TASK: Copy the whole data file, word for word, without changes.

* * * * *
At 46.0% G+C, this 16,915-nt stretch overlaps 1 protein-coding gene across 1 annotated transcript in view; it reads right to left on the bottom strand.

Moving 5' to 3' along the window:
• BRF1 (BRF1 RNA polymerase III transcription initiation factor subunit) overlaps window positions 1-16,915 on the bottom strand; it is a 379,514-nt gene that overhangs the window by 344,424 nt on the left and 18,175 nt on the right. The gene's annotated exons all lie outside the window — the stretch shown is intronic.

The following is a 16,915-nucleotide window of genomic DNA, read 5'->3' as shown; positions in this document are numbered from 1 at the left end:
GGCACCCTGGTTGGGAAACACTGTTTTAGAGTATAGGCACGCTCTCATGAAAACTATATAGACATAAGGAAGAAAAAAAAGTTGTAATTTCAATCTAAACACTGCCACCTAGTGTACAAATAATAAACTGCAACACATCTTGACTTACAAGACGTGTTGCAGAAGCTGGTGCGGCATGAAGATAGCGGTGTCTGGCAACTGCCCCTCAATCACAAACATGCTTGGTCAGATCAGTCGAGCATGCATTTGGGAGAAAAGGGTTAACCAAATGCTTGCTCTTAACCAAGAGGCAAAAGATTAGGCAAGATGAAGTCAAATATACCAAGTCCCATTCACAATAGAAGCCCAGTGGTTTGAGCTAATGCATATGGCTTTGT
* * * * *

At 46.0% G+C, this 16,915-nt stretch overlaps 1 protein-coding gene across 1 annotated transcript in view; it reads right to left on the bottom strand.

Moving 5' to 3' along the window:
• BRF1 (BRF1 RNA polymerase III transcription initiation factor subunit) overlaps window positions 1-16,915 on the bottom strand; it is a 379,514-nt gene that overhangs the window by 344,424 nt on the left and 18,175 nt on the right. The gene's annotated exons all lie outside the window — the stretch shown is intronic.

The following is a 16,915-nucleotide window of genomic DNA, read 5'->3' as shown; positions in this document are numbered from 1 at the left end:
GGCACCCTGGTTGGGAAACACTGTTTTAGAGTATAGGCACGCTCTCATGAAAACTATATAGACATAAGGAAGAAAAAAAAGTTGTAATTTCAATCTAAACACTGCCACCTAGTGTACAAATAATAAACTGCAACACATCTTGACTTACAAGACGTGTTGCAGAAGCTGGTGCGGCATGAAGATAGCGGTGTCTGGCAACTGCCCCTCAATCACAAACATGCTTGGTCAGATCAGTCGAGCATGCATTTGGGAGAAAAGGGTTAACCAAATGCTTGCTCTTAACCAAGAGGCAAAAGATTAGGCAAGATGAAGTCAAATATACCAAGTCCCATTCACAATAGAAGCCCAGTGGTTTGAGCTAATGCATATGGCTTTGT